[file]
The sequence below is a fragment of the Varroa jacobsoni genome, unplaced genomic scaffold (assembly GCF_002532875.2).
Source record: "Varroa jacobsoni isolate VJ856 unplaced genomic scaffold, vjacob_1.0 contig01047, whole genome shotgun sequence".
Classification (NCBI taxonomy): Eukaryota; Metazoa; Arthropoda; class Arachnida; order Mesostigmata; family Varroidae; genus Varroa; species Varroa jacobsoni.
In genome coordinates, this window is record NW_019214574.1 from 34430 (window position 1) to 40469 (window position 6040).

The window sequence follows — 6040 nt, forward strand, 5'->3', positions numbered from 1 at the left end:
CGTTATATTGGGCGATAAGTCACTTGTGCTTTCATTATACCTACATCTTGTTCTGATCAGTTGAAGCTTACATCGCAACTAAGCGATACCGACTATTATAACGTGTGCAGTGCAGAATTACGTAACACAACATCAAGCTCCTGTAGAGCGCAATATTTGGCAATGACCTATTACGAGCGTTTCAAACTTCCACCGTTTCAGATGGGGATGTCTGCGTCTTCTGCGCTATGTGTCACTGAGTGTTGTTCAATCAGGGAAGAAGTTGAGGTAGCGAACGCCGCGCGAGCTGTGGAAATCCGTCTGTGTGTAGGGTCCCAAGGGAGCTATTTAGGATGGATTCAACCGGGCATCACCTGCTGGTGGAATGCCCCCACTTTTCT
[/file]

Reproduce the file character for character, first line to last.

The sequence below is a fragment of the Varroa jacobsoni genome, unplaced genomic scaffold (assembly GCF_002532875.2).
Source record: "Varroa jacobsoni isolate VJ856 unplaced genomic scaffold, vjacob_1.0 contig01047, whole genome shotgun sequence".
Classification (NCBI taxonomy): Eukaryota; Metazoa; Arthropoda; class Arachnida; order Mesostigmata; family Varroidae; genus Varroa; species Varroa jacobsoni.
In genome coordinates, this window is record NW_019214574.1 from 34430 (window position 1) to 40469 (window position 6040).

The window sequence follows — 6040 nt, forward strand, 5'->3', positions numbered from 1 at the left end:
CGTTATATTGGGCGATAAGTCACTTGTGCTTTCATTATACCTACATCTTGTTCTGATCAGTTGAAGCTTACATCGCAACTAAGCGATACCGACTATTATAACGTGTGCAGTGCAGAATTACGTAACACAACATCAAGCTCCTGTAGAGCGCAATATTTGGCAATGACCTATTACGAGCGTTTCAAACTTCCACCGTTTCAGATGGGGATGTCTGCGTCTTCTGCGCTATGTGTCACTGAGTGTTGTTCAATCAGGGAAGAAGTTGAGGTAGCGAACGCCGCGCGAGCTGTGGAAATCCGTCTGTGTGTAGGGTCCCAAGGGAGCTATTTAGGATGGATTCAACCGGGCATCACCTGCTGGTGGAATGCCCCCACTTTTCT